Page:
Decision-making preferences and information needs among Greek breast cancer patients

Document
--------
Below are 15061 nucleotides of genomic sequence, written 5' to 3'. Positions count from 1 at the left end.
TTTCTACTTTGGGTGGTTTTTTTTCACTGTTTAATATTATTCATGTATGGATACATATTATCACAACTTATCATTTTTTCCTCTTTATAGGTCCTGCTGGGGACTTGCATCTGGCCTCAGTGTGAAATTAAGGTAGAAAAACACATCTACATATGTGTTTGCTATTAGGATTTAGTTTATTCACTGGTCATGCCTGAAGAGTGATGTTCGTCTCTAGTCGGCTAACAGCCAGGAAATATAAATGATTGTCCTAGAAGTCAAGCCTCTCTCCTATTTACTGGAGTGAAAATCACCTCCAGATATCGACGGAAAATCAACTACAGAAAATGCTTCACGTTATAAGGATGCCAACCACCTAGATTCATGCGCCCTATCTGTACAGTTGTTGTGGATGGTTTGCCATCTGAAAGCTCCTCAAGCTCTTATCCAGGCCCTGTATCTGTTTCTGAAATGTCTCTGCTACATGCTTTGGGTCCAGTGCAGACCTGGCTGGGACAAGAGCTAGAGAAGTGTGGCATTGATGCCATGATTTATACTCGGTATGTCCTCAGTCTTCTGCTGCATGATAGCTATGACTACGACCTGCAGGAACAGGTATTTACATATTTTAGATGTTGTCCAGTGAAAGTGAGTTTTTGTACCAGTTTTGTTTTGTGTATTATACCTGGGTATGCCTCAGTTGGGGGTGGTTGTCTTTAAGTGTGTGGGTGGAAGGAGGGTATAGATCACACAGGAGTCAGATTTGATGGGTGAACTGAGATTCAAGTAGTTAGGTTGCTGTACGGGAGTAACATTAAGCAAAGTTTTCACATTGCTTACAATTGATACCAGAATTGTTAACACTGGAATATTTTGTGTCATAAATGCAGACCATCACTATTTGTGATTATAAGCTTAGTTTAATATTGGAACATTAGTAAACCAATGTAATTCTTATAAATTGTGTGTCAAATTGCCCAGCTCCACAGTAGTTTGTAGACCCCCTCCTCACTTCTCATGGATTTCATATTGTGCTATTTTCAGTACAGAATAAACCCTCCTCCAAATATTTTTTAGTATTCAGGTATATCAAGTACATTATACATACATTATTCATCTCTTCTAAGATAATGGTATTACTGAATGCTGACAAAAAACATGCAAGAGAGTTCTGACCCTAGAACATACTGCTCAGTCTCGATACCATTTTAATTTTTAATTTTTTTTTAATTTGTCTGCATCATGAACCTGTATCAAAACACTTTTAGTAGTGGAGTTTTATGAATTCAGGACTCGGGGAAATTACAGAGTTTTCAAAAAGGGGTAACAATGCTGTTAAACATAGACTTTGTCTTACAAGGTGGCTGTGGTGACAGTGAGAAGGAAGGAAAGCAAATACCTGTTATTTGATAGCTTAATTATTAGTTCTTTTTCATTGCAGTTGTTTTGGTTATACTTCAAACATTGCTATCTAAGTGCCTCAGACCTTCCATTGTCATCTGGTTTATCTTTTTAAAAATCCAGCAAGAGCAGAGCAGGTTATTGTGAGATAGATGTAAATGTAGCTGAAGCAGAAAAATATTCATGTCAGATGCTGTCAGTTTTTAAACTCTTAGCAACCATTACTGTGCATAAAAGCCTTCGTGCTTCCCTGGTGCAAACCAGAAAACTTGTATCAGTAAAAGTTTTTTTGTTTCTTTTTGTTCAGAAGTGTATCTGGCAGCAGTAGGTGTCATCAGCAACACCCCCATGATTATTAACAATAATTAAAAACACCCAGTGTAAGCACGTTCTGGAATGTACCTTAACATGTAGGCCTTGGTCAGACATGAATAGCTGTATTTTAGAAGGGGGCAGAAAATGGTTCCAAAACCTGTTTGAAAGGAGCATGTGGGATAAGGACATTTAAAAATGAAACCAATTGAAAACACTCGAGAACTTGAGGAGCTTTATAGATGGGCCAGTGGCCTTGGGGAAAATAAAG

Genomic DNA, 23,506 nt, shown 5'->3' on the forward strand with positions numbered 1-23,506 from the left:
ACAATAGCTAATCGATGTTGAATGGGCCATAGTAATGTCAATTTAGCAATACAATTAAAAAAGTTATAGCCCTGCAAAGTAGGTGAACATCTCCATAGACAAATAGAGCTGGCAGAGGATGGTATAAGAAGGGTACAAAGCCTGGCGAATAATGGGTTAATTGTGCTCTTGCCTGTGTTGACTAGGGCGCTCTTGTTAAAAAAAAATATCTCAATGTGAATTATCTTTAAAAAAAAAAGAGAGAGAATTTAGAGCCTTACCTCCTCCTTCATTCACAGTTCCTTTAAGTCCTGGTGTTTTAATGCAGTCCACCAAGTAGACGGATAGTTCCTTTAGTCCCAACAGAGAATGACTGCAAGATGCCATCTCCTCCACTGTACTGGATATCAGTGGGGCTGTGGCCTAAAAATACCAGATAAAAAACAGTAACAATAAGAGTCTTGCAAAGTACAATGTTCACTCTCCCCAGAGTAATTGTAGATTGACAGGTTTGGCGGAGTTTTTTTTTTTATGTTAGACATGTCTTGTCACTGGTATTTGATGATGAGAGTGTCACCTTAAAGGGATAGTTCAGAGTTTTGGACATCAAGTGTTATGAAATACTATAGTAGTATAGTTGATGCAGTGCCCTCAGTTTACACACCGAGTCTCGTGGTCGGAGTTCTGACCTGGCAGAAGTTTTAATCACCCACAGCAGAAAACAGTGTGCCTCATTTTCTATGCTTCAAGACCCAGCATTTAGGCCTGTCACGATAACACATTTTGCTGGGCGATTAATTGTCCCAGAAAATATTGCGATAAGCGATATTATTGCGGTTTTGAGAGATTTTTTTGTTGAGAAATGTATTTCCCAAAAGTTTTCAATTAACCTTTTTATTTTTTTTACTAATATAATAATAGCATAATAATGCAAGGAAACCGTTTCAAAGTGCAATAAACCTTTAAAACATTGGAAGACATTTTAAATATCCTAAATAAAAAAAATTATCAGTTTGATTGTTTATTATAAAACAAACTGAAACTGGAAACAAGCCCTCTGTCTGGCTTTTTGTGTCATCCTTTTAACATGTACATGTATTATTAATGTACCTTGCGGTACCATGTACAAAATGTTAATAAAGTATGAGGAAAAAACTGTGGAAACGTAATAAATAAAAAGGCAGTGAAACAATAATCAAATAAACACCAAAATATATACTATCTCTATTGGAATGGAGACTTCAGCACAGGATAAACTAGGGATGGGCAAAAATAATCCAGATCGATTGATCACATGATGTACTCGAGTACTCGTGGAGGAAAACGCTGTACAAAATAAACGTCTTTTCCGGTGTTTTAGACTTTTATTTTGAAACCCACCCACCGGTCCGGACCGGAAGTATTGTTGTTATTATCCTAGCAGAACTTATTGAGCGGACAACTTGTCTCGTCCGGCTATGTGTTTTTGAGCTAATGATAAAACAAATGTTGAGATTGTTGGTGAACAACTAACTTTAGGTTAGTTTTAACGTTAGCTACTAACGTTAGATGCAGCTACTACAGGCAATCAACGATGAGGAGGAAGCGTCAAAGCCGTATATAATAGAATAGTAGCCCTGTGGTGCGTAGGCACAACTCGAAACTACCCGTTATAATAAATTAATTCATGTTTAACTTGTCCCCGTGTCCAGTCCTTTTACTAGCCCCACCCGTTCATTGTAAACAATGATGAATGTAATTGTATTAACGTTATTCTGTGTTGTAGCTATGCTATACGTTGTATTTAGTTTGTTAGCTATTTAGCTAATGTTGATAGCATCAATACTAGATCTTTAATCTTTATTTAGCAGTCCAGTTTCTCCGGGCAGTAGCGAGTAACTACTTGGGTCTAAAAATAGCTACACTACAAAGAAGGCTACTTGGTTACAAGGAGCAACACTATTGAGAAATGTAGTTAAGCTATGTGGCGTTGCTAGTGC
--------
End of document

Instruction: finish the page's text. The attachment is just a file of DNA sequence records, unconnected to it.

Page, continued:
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Objectives: We aimed at assessing Greek breast cancer patients' preferences for participation in treatment decision making and their information needs. Methods: In a cross-sectional study, 329 breast cancer patients were administered at the Control Preferences Scale, a card-sort measurement designed to elicit preferences for participation in decision making. Information needs were assessed with Cassileth's Information Styles Questionnaire. Results: The majority of patients (71.1%) preferred to play a passive role in treatment decision making, with most of them wanting to delegate responsibility of the decision completely to their doctor (45.3%). A collaborative role was preferred by 24%, whereas only 4.6% chose an active role. Most women expressed a general desire for as much information as possible about their illness (62.6%), but a substantial proportion (37.4%) did not want detailed information; instead, they wished to avoid awareness of bad news. Women who desired less informational details and preferred a passive role requested less frequently a mammography (p<0.001) and/or Pap test (p<0.0005) prediagnostically. Conclusions: This study's findings showed that the proportion of patients who wanted to play a passive role in decision making is the highest reported compared to similar studies from other countries, indicating the impact of the dominating paternalistic model of the doctor-patient relationship in the Greek medical encounter. The association of desired information details and decision-making preferences with screening for cancer procedures prediagnostically highlights the significance of providing the patients with the appropriate information and the choices available for their treatment. Copyright © 2010 John Wiley & Sons, Ltd.
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